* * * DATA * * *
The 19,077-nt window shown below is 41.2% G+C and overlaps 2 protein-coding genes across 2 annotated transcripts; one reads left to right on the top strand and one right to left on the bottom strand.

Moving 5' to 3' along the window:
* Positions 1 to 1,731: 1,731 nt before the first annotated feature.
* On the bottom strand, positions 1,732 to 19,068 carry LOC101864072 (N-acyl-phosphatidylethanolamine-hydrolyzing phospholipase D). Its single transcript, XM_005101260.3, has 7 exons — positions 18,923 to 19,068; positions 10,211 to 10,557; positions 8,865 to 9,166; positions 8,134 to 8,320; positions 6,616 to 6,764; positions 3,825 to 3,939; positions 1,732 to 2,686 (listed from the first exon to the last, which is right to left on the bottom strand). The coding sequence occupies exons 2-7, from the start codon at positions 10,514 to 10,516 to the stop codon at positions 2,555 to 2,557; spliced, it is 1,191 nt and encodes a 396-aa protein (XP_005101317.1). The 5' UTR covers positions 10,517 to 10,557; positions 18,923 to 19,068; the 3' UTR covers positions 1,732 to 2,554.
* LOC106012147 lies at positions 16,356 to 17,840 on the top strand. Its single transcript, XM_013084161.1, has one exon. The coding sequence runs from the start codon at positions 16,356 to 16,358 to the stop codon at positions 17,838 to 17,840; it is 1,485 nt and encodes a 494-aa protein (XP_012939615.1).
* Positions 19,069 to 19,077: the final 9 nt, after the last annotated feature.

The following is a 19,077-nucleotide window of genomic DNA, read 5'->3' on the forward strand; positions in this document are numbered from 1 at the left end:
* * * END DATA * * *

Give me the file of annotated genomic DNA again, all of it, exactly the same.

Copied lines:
The 19,077-nt window shown below is 41.2% G+C and overlaps 2 protein-coding genes across 2 annotated transcripts; one reads left to right on the top strand and one right to left on the bottom strand.

Moving 5' to 3' along the window:
* Positions 1 to 1,731: 1,731 nt before the first annotated feature.
* On the bottom strand, positions 1,732 to 19,068 carry LOC101864072 (N-acyl-phosphatidylethanolamine-hydrolyzing phospholipase D). Its single transcript, XM_005101260.3, has 7 exons — positions 18,923 to 19,068; positions 10,211 to 10,557; positions 8,865 to 9,166; positions 8,134 to 8,320; positions 6,616 to 6,764; positions 3,825 to 3,939; positions 1,732 to 2,686 (listed from the first exon to the last, which is right to left on the bottom strand). The coding sequence occupies exons 2-7, from the start codon at positions 10,514 to 10,516 to the stop codon at positions 2,555 to 2,557; spliced, it is 1,191 nt and encodes a 396-aa protein (XP_005101317.1). The 5' UTR covers positions 10,517 to 10,557; positions 18,923 to 19,068; the 3' UTR covers positions 1,732 to 2,554.
* LOC106012147 lies at positions 16,356 to 17,840 on the top strand. Its single transcript, XM_013084161.1, has one exon. The coding sequence runs from the start codon at positions 16,356 to 16,358 to the stop codon at positions 17,838 to 17,840; it is 1,485 nt and encodes a 494-aa protein (XP_012939615.1).
* Positions 19,069 to 19,077: the final 9 nt, after the last annotated feature.

The following is a 19,077-nucleotide window of genomic DNA, read 5'->3' on the forward strand; positions in this document are numbered from 1 at the left end: